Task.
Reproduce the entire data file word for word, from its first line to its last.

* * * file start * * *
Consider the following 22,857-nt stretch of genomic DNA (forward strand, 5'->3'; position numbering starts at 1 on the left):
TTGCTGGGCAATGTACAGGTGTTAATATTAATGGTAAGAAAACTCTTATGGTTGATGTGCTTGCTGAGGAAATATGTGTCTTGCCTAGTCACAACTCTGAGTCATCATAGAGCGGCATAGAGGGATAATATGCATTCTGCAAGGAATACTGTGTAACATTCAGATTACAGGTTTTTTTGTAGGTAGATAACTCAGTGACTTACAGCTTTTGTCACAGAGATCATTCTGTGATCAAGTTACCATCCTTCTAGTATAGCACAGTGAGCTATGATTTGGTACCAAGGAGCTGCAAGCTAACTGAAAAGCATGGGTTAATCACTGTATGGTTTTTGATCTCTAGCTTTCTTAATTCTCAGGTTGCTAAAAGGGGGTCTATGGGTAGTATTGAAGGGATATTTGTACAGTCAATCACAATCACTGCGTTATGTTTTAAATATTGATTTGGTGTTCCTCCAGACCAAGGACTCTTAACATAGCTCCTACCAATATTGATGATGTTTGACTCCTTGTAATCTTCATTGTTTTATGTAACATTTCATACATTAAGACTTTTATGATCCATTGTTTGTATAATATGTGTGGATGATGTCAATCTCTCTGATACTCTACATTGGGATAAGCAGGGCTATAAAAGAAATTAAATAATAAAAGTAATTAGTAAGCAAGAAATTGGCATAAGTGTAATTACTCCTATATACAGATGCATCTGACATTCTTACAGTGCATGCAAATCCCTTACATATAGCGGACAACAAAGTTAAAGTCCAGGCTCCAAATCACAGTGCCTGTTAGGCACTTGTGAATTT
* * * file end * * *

Consider the following 22,857-nt stretch of genomic DNA (forward strand, 5'->3'; position numbering starts at 1 on the left):
TTGCTGGGCAATGTACAGGTGTTAATATTAATGGTAAGAAAACTCTTATGGTTGATGTGCTTGCTGAGGAAATATGTGTCTTGCCTAGTCACAACTCTGAGTCATCATAGAGCGGCATAGAGGGATAATATGCATTCTGCAAGGAATACTGTGTAACATTCAGATTACAGGTTTTTTTGTAGGTAGATAACTCAGTGACTTACAGCTTTTGTCACAGAGATCATTCTGTGATCAAGTTACCATCCTTCTAGTATAGCACAGTGAGCTATGATTTGGTACCAAGGAGCTGCAAGCTAACTGAAAAGCATGGGTTAATCACTGTATGGTTTTTGATCTCTAGCTTTCTTAATTCTCAGGTTGCTAAAAGGGGGTCTATGGGTAGTATTGAAGGGATATTTGTACAGTCAATCACAATCACTGCGTTATGTTTTAAATATTGATTTGGTGTTCCTCCAGACCAAGGACTCTTAACATAGCTCCTACCAATATTGATGATGTTTGACTCCTTGTAATCTTCATTGTTTTATGTAACATTTCATACATTAAGACTTTTATGATCCATTGTTTGTATAATATGTGTGGATGATGTCAATCTCTCTGATACTCTACATTGGGATAAGCAGGGCTATAAAAGAAATTAAATAATAAAAGTAATTAGTAAGCAAGAAATTGGCATAAGTGTAATTACTCCTATATACAGATGCATCTGACATTCTTACAGTGCATGCAAATCCCTTACATATAGCGGACAACAAAGTTAAAGTCCAGGCTCCAAATCACAGTGCCTGTTAGGCACTTGTGAATTT